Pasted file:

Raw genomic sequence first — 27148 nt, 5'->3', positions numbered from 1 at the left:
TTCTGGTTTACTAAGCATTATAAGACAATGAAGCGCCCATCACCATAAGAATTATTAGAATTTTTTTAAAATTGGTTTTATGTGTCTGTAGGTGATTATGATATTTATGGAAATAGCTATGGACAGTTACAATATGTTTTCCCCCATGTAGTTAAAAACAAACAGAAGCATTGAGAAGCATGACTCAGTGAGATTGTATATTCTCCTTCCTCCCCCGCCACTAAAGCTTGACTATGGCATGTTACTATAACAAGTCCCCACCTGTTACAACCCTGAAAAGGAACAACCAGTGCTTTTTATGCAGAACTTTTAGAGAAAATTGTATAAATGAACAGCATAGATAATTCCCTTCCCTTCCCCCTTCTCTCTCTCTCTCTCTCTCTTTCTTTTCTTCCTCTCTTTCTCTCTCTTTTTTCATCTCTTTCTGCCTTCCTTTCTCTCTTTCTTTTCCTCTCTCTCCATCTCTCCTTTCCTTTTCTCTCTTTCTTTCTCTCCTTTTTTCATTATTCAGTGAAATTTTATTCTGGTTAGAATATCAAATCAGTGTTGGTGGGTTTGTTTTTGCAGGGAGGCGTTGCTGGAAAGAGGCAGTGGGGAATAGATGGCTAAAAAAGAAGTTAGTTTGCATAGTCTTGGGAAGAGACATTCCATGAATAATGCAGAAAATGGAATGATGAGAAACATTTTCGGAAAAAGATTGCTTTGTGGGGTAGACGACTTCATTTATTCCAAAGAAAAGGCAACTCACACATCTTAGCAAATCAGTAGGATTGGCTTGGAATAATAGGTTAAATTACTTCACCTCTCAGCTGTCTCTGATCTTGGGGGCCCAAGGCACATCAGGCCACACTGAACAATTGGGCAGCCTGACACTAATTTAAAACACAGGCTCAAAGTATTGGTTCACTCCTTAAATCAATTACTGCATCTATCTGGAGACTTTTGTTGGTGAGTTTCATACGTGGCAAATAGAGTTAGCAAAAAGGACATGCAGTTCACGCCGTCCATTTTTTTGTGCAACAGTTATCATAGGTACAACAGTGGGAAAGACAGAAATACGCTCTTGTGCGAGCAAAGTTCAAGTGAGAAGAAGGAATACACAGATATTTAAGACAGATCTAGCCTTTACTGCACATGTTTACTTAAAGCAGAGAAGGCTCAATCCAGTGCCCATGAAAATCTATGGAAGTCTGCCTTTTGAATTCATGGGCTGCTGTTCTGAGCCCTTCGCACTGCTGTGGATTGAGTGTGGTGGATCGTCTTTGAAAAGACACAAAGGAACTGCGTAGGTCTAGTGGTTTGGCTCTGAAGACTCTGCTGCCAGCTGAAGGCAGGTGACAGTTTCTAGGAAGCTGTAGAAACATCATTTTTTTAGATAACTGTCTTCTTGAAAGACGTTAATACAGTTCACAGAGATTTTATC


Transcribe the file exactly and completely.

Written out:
Raw genomic sequence first — 27148 nt, 5'->3', positions numbered from 1 at the left:
TTCTGGTTTACTAAGCATTATAAGACAATGAAGCGCCCATCACCATAAGAATTATTAGAATTTTTTTAAAATTGGTTTTATGTGTCTGTAGGTGATTATGATATTTATGGAAATAGCTATGGACAGTTACAATATGTTTTCCCCCATGTAGTTAAAAACAAACAGAAGCATTGAGAAGCATGACTCAGTGAGATTGTATATTCTCCTTCCTCCCCCGCCACTAAAGCTTGACTATGGCATGTTACTATAACAAGTCCCCACCTGTTACAACCCTGAAAAGGAACAACCAGTGCTTTTTATGCAGAACTTTTAGAGAAAATTGTATAAATGAACAGCATAGATAATTCCCTTCCCTTCCCCCTTCTCTCTCTCTCTCTCTCTCTTTCTTTTCTTCCTCTCTTTCTCTCTCTTTTTTCATCTCTTTCTGCCTTCCTTTCTCTCTTTCTTTTCCTCTCTCTCCATCTCTCCTTTCCTTTTCTCTCTTTCTTTCTCTCCTTTTTTCATTATTCAGTGAAATTTTATTCTGGTTAGAATATCAAATCAGTGTTGGTGGGTTTGTTTTTGCAGGGAGGCGTTGCTGGAAAGAGGCAGTGGGGAATAGATGGCTAAAAAAGAAGTTAGTTTGCATAGTCTTGGGAAGAGACATTCCATGAATAATGCAGAAAATGGAATGATGAGAAACATTTTCGGAAAAAGATTGCTTTGTGGGGTAGACGACTTCATTTATTCCAAAGAAAAGGCAACTCACACATCTTAGCAAATCAGTAGGATTGGCTTGGAATAATAGGTTAAATTACTTCACCTCTCAGCTGTCTCTGATCTTGGGGGCCCAAGGCACATCAGGCCACACTGAACAATTGGGCAGCCTGACACTAATTTAAAACACAGGCTCAAAGTATTGGTTCACTCCTTAAATCAATTACTGCATCTATCTGGAGACTTTTGTTGGTGAGTTTCATACGTGGCAAATAGAGTTAGCAAAAAGGACATGCAGTTCACGCCGTCCATTTTTTTGTGCAACAGTTATCATAGGTACAACAGTGGGAAAGACAGAAATACGCTCTTGTGCGAGCAAAGTTCAAGTGAGAAGAAGGAATACACAGATATTTAAGACAGATCTAGCCTTTACTGCACATGTTTACTTAAAGCAGAGAAGGCTCAATCCAGTGCCCATGAAAATCTATGGAAGTCTGCCTTTTGAATTCATGGGCTGCTGTTCTGAGCCCTTCGCACTGCTGTGGATTGAGTGTGGTGGATCGTCTTTGAAAAGACACAAAGGAACTGCGTAGGTCTAGTGGTTTGGCTCTGAAGACTCTGCTGCCAGCTGAAGGCAGGTGACAGTTTCTAGGAAGCTGTAGAAACATCATTTTTTTAGATAACTGTCTTCTTGAAAGACGTTAATACAGTTCACAGAGATTTTATC